It surely did not help that one of their most popular early songs in the States was “Highway to Hell”….
In any event, the actual origin of the band’s name is much more prosaic.
The same aforementioned sister, Margaret Young, also helped suggest the name of the group after seeing the term AC/DC on an appliance (most commonly the appliance has been described as a sewing machine, but I’ve also seen others, including AC/DC’s official website, call it a vacuum cleaner – either one makes sense). Her brothers liked the idea because it suggested power, which the band was quite known for at the time (they were very electric on the stage).
That story has been consistently told by the band for over thirty years now, and their logo has always include the electric bolt in the middle of the AC/DC…
So I’m willing to go with the answer as given by the band.
MUSIC LEGEND: The Rolling Stones almost did not release “(I Can’t Get No) Satisfaction” because Keith Richards felt that the famous riff sounded too similar to another song.
STATUS: Basically True
Let’s say that you wake up in the middle of the night and you have a great beat in your head. Would you think that you just came up with a really cool riff, or would you think that you must be remembering a song you heard somewhere?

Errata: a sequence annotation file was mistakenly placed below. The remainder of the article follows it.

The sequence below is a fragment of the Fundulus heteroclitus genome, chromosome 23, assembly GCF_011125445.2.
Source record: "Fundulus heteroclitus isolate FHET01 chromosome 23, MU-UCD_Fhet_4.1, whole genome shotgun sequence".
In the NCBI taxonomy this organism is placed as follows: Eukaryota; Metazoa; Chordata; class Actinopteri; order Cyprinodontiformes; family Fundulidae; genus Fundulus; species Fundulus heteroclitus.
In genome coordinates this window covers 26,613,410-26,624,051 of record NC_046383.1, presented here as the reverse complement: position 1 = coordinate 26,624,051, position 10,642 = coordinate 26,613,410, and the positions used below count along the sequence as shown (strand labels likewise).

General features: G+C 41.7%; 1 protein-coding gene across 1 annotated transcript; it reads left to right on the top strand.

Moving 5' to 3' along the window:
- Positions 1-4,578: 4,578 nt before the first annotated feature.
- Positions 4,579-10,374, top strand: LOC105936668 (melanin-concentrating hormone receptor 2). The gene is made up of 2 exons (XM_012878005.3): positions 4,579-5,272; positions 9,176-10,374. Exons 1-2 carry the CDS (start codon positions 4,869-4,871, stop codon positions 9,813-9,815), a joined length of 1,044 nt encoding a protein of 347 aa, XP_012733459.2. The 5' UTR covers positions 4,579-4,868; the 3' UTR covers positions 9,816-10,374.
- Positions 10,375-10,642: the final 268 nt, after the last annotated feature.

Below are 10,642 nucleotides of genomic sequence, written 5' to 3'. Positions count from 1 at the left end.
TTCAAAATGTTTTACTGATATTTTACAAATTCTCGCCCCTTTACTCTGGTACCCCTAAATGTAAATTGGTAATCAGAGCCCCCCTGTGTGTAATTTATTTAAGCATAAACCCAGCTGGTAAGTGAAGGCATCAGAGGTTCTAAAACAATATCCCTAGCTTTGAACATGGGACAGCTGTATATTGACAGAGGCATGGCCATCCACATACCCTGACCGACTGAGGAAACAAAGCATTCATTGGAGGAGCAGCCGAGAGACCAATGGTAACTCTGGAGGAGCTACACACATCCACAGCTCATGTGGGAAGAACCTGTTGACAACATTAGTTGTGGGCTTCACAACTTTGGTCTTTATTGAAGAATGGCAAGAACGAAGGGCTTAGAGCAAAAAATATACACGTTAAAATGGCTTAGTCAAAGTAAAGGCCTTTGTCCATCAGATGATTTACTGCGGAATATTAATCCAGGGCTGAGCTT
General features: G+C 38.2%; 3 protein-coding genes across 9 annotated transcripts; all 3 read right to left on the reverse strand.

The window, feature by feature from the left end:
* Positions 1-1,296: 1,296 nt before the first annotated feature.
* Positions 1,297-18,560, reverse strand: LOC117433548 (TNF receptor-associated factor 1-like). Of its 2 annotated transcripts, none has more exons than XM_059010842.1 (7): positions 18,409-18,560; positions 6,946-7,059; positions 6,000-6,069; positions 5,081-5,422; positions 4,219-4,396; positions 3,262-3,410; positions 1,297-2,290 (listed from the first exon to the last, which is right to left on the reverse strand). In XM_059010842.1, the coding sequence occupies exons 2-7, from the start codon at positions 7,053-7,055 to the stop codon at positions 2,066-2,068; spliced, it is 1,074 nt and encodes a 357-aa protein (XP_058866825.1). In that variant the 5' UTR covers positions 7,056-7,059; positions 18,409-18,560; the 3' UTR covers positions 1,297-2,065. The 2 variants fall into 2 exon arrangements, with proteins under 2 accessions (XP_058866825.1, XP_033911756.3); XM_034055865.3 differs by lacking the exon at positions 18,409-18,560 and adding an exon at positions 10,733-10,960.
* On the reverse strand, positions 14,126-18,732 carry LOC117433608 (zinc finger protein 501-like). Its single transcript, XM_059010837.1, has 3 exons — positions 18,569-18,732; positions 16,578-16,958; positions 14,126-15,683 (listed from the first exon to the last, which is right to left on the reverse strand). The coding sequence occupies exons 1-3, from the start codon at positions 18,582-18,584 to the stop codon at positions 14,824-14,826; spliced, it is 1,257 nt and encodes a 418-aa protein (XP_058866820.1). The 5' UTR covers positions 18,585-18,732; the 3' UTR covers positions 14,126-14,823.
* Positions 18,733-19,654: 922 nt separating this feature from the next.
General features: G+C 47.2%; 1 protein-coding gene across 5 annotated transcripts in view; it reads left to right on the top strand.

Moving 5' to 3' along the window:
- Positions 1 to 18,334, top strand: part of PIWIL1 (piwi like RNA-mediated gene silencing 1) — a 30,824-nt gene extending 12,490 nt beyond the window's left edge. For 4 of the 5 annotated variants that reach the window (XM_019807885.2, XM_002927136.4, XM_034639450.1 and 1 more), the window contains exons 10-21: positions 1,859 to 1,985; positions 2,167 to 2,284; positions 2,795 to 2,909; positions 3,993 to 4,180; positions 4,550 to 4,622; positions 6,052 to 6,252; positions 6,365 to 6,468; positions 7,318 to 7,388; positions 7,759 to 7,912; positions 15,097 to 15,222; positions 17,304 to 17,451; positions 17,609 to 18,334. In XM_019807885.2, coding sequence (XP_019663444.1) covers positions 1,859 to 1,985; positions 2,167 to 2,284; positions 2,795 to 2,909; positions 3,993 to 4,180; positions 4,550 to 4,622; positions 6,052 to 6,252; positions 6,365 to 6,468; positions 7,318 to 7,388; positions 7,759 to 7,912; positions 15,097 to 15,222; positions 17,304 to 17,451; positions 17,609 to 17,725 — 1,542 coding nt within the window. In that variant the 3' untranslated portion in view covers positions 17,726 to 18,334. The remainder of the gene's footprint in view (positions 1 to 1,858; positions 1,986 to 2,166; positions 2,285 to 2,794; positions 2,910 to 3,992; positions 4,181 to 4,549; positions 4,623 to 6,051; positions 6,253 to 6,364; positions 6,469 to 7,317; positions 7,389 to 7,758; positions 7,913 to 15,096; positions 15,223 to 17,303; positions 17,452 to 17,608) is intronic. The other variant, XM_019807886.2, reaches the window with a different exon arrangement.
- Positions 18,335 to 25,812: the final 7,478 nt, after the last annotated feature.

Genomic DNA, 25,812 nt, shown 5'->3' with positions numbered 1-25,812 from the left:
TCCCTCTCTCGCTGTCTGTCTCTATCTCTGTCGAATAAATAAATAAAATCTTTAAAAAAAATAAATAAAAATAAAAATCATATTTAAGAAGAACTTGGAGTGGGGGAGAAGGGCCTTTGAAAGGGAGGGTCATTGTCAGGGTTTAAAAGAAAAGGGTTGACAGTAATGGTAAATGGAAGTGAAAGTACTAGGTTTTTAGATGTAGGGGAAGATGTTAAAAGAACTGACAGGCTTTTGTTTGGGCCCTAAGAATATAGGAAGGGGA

I think most of us would tend toward the latter, but as it turns out, even famous musicians sometimes think that are in the latter category, as seen with the interesting case of Keith Richards and “(I Can’t Get No) Satisfaction.”
In one of the most famous stories about rock ‘n’ roll (and one of the coolest), Keith Richards woke up one night with the famous guitar riff to “(I Can’t Get No) Satisfaction” in his head, along with the words “I can’t get no satisfaction.”
He got his tape recorder and recorded the riff and the words and then went back to bed.